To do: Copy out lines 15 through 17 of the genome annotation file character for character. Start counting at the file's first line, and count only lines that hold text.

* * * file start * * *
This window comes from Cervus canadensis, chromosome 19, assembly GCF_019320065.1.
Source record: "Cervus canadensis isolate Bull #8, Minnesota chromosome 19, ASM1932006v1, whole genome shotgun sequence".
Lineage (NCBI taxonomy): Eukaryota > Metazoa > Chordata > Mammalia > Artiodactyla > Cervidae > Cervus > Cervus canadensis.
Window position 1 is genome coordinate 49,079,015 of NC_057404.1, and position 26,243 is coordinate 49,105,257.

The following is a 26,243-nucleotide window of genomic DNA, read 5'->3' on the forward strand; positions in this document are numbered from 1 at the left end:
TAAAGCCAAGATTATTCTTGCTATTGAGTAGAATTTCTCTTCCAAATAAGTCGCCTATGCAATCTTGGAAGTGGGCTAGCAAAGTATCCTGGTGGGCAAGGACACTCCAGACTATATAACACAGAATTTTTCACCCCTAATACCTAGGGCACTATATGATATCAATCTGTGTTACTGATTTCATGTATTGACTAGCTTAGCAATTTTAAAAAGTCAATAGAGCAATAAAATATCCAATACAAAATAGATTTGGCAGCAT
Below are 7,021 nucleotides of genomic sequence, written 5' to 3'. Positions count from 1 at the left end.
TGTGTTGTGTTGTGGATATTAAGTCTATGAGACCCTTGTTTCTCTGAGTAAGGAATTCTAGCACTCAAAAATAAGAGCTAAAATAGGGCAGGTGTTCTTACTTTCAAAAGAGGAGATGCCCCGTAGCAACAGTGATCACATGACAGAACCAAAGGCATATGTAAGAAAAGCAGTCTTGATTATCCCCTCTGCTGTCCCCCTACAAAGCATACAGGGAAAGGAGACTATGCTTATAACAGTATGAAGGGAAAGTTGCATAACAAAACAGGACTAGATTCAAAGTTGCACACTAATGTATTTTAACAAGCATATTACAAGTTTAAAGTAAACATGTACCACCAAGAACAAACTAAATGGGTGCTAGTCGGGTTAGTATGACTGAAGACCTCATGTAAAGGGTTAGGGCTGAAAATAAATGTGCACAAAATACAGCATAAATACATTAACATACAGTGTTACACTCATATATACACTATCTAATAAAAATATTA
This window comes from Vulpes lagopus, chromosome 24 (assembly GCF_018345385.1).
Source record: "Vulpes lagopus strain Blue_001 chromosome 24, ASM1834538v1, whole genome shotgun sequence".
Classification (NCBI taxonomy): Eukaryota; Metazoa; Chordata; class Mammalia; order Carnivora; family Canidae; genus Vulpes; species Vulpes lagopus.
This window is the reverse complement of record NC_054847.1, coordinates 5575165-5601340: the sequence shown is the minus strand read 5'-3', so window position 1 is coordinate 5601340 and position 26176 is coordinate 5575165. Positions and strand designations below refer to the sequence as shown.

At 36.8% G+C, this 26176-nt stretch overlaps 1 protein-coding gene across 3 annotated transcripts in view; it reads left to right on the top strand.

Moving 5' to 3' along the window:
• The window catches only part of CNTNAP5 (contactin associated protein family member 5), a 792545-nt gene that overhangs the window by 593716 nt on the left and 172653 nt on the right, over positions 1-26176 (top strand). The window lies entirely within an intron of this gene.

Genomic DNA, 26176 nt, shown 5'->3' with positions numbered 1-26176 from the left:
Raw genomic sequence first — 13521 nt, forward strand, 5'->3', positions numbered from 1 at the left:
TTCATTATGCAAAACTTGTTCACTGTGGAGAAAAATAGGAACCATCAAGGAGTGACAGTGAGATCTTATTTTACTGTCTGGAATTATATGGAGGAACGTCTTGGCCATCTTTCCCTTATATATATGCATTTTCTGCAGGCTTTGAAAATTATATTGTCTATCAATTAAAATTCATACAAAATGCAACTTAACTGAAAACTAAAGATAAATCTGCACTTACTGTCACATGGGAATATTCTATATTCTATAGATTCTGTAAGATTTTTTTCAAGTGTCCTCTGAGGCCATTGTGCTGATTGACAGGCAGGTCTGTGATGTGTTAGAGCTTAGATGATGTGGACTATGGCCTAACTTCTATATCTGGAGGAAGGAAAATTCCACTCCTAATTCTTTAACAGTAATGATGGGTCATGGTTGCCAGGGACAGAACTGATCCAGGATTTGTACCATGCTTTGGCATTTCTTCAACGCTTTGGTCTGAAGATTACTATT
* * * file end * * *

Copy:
• The window catches only part of CNTNAP5 (contactin associated protein family member 5), a 792545-nt gene that overhangs the window by 593716 nt on the left and 172653 nt on the right, over positions 1-26176 (top strand). The window lies entirely within an intron of this gene.

Genomic DNA, 26176 nt, shown 5'->3' with positions numbered 1-26176 from the left:
Raw genomic sequence first — 13521 nt, forward strand, 5'->3', positions numbered from 1 at the left: